It’s been written and said so often, it’s reached a point of nausea.
We’ve even done it with our reliable used-car sales overview.
Reliability is a huge factor in the mind of any potential car buyer. It’s that peace-of-mind on Highway 395 through Bishop. Or for that matter, while rolling through Bakersfield, Baldwin Park, Brea or Barstow in California’s summer heat.
The D Word
The ability of a car to always start, and run, where and when needed.
Many don’t care what a vehicle looks like, or how it feels inside. The No. 1 question: will it start, and get me where I need to go?
Soccer moms demand it. Without it, commuters will move on to another vehicle.
J.D. Power and Associates recently released its newest ranking of luxury vehicles based on dependability. Lexus took the title, with Buick dropping from the top spot it held last year.
This marks 14 years in a row that Lexus – Toyota’s high-end brand – held top rankings in the study.
The study measures problems experienced by original owners of vehicles after three years.
Lexus had 120 problems per 100 vehicles, down from 145 the previous year.
You May be Surprised at The Results
Some rankings, such as that of Buick, are rather surprising.
Not because Buick makes bad cars, but because dependability seems to be an asset that the company markets to sell its models.
Another interesting high-ranked luxury car was Ford’s Mercury, which placed second in the J.D. Power list.
It was followed Cadillac for General Motors, Toyota, and Honda’s Acura luxury brand.
Land Rover was the worst, with 344 problems per 100 vehicles.
Overall, the average improved to 206 problems per 100 vehicles, down by 10 from the previous year.
Most improved was GM’s Saab brand, to 254 problems, down from 319.
That was in the luxury class alone. In the compact car segment, the Toyota Prius hybrid was top-ranked. The Chevrolet Monte Carlo was the top among the midsize sporty cars.
Ford models topped three categories: the Crown Victoria as the best large car, the Ford Ranger as a midsize pickup, and the Mercury Monterey as the most dependable minivan.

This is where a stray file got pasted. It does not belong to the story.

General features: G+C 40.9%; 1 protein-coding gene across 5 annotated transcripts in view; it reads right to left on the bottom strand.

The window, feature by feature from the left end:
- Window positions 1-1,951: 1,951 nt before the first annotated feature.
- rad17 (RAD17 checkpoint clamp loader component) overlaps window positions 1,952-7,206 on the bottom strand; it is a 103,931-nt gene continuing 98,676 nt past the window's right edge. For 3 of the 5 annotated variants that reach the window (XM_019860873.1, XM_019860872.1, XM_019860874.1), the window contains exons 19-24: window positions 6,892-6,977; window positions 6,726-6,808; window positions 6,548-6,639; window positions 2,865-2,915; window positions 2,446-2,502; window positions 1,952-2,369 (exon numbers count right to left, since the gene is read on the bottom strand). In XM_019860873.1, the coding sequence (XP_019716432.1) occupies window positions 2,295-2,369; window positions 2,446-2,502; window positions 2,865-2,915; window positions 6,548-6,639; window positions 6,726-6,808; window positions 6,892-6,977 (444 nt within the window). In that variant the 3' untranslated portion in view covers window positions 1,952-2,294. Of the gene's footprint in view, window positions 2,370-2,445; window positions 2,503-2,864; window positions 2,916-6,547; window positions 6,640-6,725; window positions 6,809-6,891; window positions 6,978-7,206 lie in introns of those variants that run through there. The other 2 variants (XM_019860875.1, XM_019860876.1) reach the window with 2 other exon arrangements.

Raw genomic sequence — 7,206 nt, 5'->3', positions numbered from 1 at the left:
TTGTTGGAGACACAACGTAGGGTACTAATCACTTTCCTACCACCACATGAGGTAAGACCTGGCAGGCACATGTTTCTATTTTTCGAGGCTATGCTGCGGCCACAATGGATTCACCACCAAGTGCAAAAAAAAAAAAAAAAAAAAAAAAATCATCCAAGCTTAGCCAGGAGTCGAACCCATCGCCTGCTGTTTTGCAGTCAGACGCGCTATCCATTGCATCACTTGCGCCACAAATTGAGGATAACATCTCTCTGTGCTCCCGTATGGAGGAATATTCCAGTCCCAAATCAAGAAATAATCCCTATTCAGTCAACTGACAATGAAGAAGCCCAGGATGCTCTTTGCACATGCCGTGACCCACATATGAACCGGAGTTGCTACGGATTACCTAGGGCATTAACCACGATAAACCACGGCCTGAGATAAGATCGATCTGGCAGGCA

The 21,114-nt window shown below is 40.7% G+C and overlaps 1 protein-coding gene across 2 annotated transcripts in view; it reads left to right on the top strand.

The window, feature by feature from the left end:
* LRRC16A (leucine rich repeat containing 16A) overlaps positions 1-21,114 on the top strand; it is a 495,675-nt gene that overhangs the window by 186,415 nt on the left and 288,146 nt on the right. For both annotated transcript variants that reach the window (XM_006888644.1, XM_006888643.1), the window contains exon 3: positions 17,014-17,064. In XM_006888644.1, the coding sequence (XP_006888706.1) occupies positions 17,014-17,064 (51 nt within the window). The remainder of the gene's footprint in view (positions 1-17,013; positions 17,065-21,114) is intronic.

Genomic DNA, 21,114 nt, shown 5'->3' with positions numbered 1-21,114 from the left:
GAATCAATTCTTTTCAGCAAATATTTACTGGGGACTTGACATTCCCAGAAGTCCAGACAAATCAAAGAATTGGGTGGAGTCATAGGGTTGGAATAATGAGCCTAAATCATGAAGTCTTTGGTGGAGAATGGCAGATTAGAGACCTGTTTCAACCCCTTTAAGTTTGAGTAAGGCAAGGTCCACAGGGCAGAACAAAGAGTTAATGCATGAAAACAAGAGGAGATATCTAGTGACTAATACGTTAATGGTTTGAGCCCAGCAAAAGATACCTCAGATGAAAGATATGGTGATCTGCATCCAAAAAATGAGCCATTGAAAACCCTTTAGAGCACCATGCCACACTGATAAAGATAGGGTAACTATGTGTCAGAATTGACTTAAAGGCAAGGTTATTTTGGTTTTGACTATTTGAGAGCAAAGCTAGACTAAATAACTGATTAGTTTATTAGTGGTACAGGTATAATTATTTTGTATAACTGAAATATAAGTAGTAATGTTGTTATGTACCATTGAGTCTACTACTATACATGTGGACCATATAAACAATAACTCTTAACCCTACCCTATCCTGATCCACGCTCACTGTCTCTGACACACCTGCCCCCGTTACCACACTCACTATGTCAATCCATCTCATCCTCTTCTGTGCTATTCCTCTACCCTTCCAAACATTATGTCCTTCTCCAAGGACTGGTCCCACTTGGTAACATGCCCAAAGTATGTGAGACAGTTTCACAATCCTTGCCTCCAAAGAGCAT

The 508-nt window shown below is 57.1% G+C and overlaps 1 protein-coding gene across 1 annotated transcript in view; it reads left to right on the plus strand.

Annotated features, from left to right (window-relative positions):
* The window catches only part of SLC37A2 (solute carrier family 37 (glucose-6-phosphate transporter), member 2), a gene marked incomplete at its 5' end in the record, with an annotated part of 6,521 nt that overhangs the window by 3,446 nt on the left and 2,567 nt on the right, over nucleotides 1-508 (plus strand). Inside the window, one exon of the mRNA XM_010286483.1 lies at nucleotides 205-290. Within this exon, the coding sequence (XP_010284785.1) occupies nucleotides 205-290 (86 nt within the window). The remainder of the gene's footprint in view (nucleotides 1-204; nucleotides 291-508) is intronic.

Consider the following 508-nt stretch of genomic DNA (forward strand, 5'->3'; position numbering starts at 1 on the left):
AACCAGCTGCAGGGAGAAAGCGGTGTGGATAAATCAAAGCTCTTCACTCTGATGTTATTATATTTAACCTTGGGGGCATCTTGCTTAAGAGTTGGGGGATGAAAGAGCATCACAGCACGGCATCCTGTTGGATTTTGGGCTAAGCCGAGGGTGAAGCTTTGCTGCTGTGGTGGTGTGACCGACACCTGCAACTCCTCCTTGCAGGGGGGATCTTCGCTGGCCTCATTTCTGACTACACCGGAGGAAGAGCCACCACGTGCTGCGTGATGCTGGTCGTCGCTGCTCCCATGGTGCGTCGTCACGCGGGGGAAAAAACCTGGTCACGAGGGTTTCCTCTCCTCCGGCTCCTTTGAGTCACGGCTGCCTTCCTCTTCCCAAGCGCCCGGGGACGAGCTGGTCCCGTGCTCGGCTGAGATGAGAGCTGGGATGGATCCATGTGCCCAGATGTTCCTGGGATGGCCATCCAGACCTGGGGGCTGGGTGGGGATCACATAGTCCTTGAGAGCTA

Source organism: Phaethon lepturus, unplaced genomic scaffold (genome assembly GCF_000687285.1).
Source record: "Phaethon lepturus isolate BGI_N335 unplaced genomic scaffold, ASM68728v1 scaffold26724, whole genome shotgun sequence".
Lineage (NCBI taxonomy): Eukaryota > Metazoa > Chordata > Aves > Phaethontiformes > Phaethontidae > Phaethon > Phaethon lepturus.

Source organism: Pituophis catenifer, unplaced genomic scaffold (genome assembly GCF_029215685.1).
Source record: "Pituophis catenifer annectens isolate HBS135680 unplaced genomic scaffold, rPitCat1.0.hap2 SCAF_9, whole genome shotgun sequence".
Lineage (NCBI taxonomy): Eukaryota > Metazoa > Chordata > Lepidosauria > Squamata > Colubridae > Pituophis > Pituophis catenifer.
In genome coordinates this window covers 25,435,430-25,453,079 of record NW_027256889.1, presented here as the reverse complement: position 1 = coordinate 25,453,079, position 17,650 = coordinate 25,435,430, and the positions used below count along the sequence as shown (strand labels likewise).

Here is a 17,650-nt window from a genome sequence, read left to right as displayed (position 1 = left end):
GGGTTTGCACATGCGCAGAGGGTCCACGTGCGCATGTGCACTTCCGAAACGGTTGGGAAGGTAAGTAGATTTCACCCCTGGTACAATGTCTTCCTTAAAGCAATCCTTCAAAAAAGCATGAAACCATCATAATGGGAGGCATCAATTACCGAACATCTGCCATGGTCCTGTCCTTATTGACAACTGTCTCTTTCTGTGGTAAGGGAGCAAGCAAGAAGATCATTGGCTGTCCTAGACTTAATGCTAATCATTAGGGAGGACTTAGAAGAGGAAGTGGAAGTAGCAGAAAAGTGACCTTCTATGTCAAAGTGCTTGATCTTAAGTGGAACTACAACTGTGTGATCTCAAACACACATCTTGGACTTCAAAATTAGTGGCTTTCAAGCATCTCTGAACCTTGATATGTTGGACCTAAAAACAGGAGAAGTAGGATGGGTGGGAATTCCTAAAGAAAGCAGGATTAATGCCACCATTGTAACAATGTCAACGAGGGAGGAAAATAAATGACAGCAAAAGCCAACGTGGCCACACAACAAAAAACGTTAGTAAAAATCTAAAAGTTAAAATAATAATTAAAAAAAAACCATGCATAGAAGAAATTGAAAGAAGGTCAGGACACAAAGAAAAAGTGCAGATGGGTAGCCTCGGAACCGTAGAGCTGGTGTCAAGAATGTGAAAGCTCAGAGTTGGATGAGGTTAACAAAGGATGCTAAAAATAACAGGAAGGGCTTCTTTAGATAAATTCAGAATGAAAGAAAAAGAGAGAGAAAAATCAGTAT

Chrysler was the only Detroit automaker with no brands besting the industry average.
So, What Are the Biggest Problems?
The biggest problem cited in the study was wind noise – peculiar considering the study was about dependability.
If a car’s ability to run smoothly is the most important aspect for an auto owner, who cares about wind noise?
That was followed by noisy brakes, pulling left or right, dashboard problems, and window fogging.
It’s Not All About J.D. Powers
There are, of course, other ratings for car dependability. MSN Autos offers its own Car Reliability Ratings, where you can simply type in the year, make and model of an auto to learn more.
On the site, of interest is a note that a major reason people resist buying used cars, according to J.D. Power research among focus groups, is buyers don’t want to inherit “someone else’s problems.”
The search mechanism is fun to play with. For example, typing in a 2000 Toyota Tacoma reveals that users give the vehicle an 8.7 rating, while MSN Autos gives it a 7.5.
Users and MSN Autos also post their own reviews.
“Best vehicle I ever owned,” reported one owner in an Overall assessment. “I do wish the new Tacoma’s were smaller, but if gas hits $5, maybe they’ll get small again.”
Of course some user reviews should be viewed with a grain of salt, because a writer may have sour grapes over his or her purchase that influences a negative review – which then remains on the site for all to see.
On the other side, who knows if glowing reports are coming from a dealership, or the actual automaker. Some companies have been known to have professional bloggers infiltrate review sites with positive reports – and the automotive industry is not alone in this facet.
Being smart and doing research that utilizes several different sources of information should help reduce the influence of opinions and provide solid factual evidence.